The law of New Mexico relating to sovereign immunity was drastically changed by the decision of this Court in Hicks v. State, supra. As it pertained to torts, that decision abolished the common law doctrine of sovereign immunity in New Mexico as it would apply to torts committed on or after July 1, 1976. By its express terms, it had no application to torts committed prior to that date. Therefore, the applicability of the defense of sovereign immunity to the case at bar is both limited and defined by the proviso contained in Section 5-13-4, quoted above. If there is no insurance, the defense of sovereign immunity is valid. It is as simple as that. Our only inquiry, therefore, is whether there was liability insurance coverage in effect.

The Faithful Performance Bond covered all state employees except treasurers and tax collectors. It was a blanket bond. The named obligee and insured in the bond is only the “State of New Mexico.” The bond provides insurance for:

“1. Loss sustained by the Insured through any fraudulent or dishonest acts committed by any of its employees.

2. Loss caused to the Insured through the failure of employees to perform faithfully his duties and to account properly for all monies and property received by virtue of the employment.” (Emphasis added.)

The express terms of the bond do not include losses caused to third persons or anyone other than the Insured State of New Mexico. To extend the bond to cover liability claims of any person or entity other than the State of New Mexico, the Insured, reads into the bond language that is not there.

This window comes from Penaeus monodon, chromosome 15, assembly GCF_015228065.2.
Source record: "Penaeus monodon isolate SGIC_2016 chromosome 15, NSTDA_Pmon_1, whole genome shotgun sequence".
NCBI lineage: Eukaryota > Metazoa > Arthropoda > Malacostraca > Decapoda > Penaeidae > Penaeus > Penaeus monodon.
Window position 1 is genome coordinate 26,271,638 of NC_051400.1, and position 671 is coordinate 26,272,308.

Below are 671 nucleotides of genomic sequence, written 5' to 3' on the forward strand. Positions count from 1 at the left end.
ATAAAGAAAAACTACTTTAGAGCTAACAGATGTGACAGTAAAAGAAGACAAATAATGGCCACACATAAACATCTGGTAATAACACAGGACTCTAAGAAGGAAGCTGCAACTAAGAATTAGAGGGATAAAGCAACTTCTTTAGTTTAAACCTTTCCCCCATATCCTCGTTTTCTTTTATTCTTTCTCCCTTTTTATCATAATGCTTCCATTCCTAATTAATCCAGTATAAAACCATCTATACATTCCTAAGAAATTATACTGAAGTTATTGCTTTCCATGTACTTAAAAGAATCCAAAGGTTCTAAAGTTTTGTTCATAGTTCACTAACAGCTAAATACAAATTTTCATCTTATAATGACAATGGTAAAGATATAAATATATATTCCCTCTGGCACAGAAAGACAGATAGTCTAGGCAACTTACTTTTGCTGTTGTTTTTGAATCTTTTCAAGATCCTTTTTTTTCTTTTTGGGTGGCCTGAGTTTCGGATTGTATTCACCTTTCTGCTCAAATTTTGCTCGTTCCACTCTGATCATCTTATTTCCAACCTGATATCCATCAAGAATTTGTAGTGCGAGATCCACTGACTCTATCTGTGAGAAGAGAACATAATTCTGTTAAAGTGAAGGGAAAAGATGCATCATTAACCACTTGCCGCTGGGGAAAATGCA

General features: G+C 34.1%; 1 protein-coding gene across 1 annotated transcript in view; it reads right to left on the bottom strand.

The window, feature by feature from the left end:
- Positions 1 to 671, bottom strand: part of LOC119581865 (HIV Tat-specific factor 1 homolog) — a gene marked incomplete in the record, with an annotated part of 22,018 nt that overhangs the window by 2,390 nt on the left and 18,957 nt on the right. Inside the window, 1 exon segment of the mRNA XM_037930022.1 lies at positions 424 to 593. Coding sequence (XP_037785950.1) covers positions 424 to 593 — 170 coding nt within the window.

We find no New Mexico decisions bearing upon the issue of liability insurance within the language of the Faithful Performance Bond. In 13 Couch on Insurance 2d (1965), the following sections are applicable:

*73Section 46:2:
Fidelity guarantee insurance is declared to be a contract whereby one for a consideration agrees to indemnify the insured against loss arising from the want of integrity, fidelity, or honesty of employees or other persons holding positions of trust. It is considered to be a contract on which the insurer is liable only in the event of a loss sustained by the obligee. (Emphasis added.)
Section 46:10:
[t]he measure of the liability of the insurer is that which is expressed by the terms of the contract. And as applied to fidelity bonds, this concept leads to the conclusion that a surety cannot be held liable beyond the terms of the bond.

In Ronnau v. Caravan International Corporation, 205 Kan. 154, 468 P.2d 118 (1970), the court stated that: